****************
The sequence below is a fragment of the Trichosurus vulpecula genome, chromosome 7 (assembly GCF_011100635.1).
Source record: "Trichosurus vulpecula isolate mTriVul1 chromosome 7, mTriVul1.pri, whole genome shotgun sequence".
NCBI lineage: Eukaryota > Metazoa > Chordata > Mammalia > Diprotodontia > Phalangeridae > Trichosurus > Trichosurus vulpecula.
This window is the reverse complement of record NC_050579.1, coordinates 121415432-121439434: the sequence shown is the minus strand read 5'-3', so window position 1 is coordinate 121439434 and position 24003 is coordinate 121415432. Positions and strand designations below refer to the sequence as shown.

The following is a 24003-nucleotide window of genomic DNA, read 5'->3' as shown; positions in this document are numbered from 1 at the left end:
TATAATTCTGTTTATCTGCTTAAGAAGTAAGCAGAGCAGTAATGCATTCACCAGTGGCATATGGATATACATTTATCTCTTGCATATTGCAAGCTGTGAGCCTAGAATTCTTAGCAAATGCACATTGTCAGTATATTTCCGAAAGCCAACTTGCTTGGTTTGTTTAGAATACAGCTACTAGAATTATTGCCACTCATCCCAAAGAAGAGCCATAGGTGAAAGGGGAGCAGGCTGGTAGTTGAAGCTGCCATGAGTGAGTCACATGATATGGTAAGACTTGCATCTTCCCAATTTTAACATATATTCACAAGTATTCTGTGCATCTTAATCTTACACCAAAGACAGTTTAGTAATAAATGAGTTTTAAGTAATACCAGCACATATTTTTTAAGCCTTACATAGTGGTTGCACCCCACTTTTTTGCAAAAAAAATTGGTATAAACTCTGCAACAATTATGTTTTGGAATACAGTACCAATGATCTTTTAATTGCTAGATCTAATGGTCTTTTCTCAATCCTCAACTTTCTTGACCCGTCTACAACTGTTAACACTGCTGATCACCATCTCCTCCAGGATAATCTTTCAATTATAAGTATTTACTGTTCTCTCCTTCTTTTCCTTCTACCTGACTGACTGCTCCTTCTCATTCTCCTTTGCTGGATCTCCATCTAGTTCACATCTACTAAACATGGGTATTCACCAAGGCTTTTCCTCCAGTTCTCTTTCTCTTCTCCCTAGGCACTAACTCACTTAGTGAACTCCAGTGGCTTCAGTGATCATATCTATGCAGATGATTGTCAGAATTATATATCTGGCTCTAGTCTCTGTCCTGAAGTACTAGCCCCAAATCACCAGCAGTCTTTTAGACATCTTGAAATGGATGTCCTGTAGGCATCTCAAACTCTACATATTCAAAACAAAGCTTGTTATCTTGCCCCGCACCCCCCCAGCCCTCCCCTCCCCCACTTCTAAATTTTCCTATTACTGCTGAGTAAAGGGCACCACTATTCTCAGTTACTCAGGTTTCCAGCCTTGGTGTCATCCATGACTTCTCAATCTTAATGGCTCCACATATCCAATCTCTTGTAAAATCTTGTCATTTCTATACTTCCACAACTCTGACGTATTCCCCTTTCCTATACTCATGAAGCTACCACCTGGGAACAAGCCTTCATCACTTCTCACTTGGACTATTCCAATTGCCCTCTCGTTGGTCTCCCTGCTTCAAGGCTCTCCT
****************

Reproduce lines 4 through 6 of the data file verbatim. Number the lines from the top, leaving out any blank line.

This window is the reverse complement of record NC_050579.1, coordinates 121415432-121439434: the sequence shown is the minus strand read 5'-3', so window position 1 is coordinate 121439434 and position 24003 is coordinate 121415432. Positions and strand designations below refer to the sequence as shown.

The following is a 24003-nucleotide window of genomic DNA, read 5'->3' as shown; positions in this document are numbered from 1 at the left end:
TATAATTCTGTTTATCTGCTTAAGAAGTAAGCAGAGCAGTAATGCATTCACCAGTGGCATATGGATATACATTTATCTCTTGCATATTGCAAGCTGTGAGCCTAGAATTCTTAGCAAATGCACATTGTCAGTATATTTCCGAAAGCCAACTTGCTTGGTTTGTTTAGAATACAGCTACTAGAATTATTGCCACTCATCCCAAAGAAGAGCCATAGGTGAAAGGGGAGCAGGCTGGTAGTTGAAGCTGCCATGAGTGAGTCACATGATATGGTAAGACTTGCATCTTCCCAATTTTAACATATATTCACAAGTATTCTGTGCATCTTAATCTTACACCAAAGACAGTTTAGTAATAAATGAGTTTTAAGTAATACCAGCACATATTTTTTAAGCCTTACATAGTGGTTGCACCCCACTTTTTTGCAAAAAAAATTGGTATAAACTCTGCAACAATTATGTTTTGGAATACAGTACCAATGATCTTTTAATTGCTAGATCTAATGGTCTTTTCTCAATCCTCAACTTTCTTGACCCGTCTACAACTGTTAACACTGCTGATCACCATCTCCTCCAGGATAATCTTTCAATTATAAGTATTTACTGTTCTCTCCTTCTTTTCCTTCTACCTGACTGACTGCTCCTTCTCATTCTCCTTTGCTGGATCTCCATCTAGTTCACATCTACTAAACATGGGTATTCACCAAGGCTTTTCCTCCAGTTCTCTTTCTCTTCTCCCTAGGCACTAACTCACTTAGTGAACTCCAGTGGCTTCAGTGATCATATCTATGCAGATGATTGTCAGAATTATATATCTGGCTCTAGTCTCTGTCCTGAAGTACTAGCCCCAAATCACCAGCAGTCTTTTAGACATCTTGAAATGGATGTCCTGTAGGCATCTCAAACTCTACATATTCAAAACAAAGCTTGTTATCTTGCCCCGCACCCCCCCAGCCCTCCCCTCCCCCACTTCTAAATTTTCCTATTACTGCTGAGTAAAGGGCACCACTATTCTCAGTTACTCAGGTTTCCAGCCTTGGTGTCATCCATGACTTCTCAATCTTAATGGCTCCACATATCCAATCTCTTGTAAAATCTTGTCATTTCTATACTTCCACAACTCTGACGTATTCCCCTTTCCTATACTCATGAAGCTACCACCTGGGAACAAGCCTTCATCACTTCTCACTTGGACTATTCCAATTGCCCTCTCGTTGGTCTCCCTGCTTCAAGGCTCTCCT